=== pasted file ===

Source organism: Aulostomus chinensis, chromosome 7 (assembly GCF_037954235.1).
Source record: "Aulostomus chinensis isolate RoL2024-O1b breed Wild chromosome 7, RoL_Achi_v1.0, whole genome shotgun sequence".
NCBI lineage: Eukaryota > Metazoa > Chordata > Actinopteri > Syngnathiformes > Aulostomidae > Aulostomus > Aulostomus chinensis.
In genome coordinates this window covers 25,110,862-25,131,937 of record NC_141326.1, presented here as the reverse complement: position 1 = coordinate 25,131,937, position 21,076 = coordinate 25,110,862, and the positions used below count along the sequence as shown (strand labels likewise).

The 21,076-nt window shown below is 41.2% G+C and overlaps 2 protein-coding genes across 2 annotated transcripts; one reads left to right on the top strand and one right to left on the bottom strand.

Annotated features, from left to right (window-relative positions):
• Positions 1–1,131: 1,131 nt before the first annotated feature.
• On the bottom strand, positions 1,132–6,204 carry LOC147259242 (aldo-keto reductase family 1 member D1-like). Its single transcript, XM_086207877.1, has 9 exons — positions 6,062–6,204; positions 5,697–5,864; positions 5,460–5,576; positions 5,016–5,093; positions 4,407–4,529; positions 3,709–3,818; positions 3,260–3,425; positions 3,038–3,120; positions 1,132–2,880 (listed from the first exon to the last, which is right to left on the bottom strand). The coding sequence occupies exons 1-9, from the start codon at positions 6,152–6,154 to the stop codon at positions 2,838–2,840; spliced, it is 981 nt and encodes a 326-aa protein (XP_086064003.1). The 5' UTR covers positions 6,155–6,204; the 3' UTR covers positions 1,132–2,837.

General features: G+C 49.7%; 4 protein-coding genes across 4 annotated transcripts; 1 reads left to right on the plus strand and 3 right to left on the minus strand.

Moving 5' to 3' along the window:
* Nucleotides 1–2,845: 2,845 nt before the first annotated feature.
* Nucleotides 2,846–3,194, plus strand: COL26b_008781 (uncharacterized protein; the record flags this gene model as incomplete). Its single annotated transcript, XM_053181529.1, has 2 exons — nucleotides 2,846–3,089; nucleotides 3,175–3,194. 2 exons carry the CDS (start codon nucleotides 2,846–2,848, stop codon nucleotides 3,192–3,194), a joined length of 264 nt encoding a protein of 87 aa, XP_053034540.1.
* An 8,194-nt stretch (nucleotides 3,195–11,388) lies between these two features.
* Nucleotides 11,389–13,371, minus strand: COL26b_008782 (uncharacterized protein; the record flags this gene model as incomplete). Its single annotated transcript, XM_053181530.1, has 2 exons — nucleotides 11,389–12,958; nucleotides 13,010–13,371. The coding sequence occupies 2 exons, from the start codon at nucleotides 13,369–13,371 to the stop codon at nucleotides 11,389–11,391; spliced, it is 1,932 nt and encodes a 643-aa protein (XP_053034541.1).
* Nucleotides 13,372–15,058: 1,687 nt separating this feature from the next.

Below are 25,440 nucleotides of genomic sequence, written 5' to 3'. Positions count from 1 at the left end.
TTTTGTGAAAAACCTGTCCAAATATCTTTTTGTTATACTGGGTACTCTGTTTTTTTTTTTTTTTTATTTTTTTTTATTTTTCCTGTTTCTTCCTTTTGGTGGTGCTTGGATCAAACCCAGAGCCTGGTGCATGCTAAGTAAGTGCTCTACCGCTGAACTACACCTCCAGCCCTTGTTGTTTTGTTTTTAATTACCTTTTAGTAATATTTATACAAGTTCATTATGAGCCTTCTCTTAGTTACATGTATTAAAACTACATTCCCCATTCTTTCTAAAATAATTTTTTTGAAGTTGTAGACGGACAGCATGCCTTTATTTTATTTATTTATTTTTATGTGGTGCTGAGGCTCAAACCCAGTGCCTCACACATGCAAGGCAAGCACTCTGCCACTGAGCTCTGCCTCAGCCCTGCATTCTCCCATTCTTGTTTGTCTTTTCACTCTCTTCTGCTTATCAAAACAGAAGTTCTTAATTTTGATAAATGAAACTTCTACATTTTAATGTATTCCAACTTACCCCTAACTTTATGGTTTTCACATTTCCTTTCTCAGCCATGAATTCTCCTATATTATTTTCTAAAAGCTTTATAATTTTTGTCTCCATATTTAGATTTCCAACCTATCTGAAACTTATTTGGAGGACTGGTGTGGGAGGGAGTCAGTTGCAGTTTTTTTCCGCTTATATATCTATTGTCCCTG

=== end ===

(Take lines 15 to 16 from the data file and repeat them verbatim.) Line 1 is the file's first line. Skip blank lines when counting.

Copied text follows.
* Nucleotides 13,372–15,058: 1,687 nt separating this feature from the next.

Below are 25,440 nucleotides of genomic sequence, written 5' to 3'. Positions count from 1 at the left end.